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Tell Mel: There’s a reason Citizens sets insurance standards

Melanie Payne

Gary Maue paid $84,000 for his house in Cape Coral. And that’s all he thought he should have to insure it for.

Citizens Property Insurance Corporation – Maue’s carrier – won’t let him do it. Maue must insure the home for what it would cost to rebuild.

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"When the market was booming, maybe the replacement value was up there, but builders aren’t charging that anymore," Maue said.

Maue doesn’t have a mortgage on the house, and if it were up to him, he said, he’d insure the house for $50,000.

"Why not let me insure it for what I want to insure it for?" he asked.

Citizens requires the house to be insured for the cost to rebuild, said John Kuczwanski, spokesman for Citizens Insurance.

"We have a tool the agents use to calculate replacement costs based on the square footage and ZIP code," Kuczwanski said. The data is updated quarterly, he said.

And although a 1,800- square-foot, brand new house in a development costs $100,000, that doesn’t mean rebuilding Maue’s same house on his lot would be as inexpensive.

Customers who disagree with Citizens’ rebuilding estimate can get an appraisal, Kuczwanski said. If the appraisal comes in lower, the premium would be adjusted.

A replacement-cost appraisal would run about $400, and with Maue’s home, that investment may not be worth the drop in premium.

But Scott Johnson, executive vice president of the Florida Association of Insurance Agents, said Maue is missing the point of replacement value insurance and why it’s the best way to insure a house.

It’s unlikely the coverage would be used for a total loss, if the whole house needs to be replaced. Claims for things such as a pipe breaking or a fire that destroys the kitchen are more common.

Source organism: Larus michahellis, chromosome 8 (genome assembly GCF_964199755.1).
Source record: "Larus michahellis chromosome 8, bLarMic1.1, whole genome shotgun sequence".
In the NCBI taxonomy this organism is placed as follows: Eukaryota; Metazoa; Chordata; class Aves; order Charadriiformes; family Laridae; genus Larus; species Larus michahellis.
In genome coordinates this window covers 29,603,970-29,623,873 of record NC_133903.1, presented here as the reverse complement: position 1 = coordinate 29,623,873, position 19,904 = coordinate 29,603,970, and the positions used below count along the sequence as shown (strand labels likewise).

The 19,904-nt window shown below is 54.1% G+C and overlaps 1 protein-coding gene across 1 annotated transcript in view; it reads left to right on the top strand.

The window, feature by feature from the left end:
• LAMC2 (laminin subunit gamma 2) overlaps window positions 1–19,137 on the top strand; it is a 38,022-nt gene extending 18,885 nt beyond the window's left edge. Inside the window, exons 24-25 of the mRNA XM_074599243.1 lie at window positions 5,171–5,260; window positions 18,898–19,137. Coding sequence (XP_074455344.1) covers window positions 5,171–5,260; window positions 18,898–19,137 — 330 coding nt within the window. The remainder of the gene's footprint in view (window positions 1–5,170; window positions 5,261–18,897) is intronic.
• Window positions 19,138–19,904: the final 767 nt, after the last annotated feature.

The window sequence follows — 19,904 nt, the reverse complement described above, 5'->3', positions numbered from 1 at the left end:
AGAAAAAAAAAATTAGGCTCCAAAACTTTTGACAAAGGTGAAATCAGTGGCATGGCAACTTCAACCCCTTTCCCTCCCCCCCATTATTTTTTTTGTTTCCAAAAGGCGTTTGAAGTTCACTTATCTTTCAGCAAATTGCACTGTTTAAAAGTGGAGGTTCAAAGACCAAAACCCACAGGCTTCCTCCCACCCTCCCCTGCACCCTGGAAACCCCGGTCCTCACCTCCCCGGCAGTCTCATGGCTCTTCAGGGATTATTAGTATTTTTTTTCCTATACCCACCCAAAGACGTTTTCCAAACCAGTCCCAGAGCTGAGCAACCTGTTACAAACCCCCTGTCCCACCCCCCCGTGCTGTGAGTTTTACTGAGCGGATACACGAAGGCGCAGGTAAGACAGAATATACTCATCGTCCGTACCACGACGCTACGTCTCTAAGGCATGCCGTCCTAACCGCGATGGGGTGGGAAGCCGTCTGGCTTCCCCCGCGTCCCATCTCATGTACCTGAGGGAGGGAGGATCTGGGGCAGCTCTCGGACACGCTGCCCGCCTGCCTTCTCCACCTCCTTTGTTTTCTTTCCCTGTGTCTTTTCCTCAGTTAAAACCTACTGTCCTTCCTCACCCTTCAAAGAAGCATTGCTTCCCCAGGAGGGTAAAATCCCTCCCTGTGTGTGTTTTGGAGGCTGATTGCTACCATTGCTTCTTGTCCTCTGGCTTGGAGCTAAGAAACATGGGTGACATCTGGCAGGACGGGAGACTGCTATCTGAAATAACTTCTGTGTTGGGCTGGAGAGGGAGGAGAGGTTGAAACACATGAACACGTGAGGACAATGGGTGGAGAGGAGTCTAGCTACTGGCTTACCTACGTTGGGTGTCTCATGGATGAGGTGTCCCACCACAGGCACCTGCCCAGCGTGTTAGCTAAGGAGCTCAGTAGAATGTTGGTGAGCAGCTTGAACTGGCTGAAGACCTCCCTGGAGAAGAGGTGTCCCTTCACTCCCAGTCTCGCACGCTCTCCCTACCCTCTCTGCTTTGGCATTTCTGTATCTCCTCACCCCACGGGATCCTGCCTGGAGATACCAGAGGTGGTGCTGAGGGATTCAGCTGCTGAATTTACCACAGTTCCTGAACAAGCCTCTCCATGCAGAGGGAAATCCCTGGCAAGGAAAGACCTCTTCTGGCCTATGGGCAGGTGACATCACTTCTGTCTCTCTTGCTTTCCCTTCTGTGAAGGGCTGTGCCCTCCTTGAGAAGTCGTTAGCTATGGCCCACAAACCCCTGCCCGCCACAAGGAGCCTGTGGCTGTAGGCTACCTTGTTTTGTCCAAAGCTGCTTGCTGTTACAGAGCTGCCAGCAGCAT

So let’s say the cost to replace a burned-out kitchen is $15,000. Because Maue didn’t insure for replacement value, the claim would be paid in proportion to his insurance on the house. Therefore, if he only insured for half of the replacement value, he’d get only a proportional amount. And he likely couldn’t replace his kitchen for that amount. Or even if he could, it wouldn’t match the kitchen he lost.

"Insurance pays (claims) to achieve a result," Johnson said. It’s not to give you money back, it’s to get things back to the way they had been before.

I understand and sympathize with Maue. Who wants to pay for $188,000 of insurance on an $84,000 home? But I think his insurance company is right.

Unless the home is destroyed and the insurance company is going to cash you out so you can just buy a new one, you need replacement value insurance. Sure, the premium is higher, but without it the consumer is going to lose. And I think Citizens is protecting its policyholders with this requirement.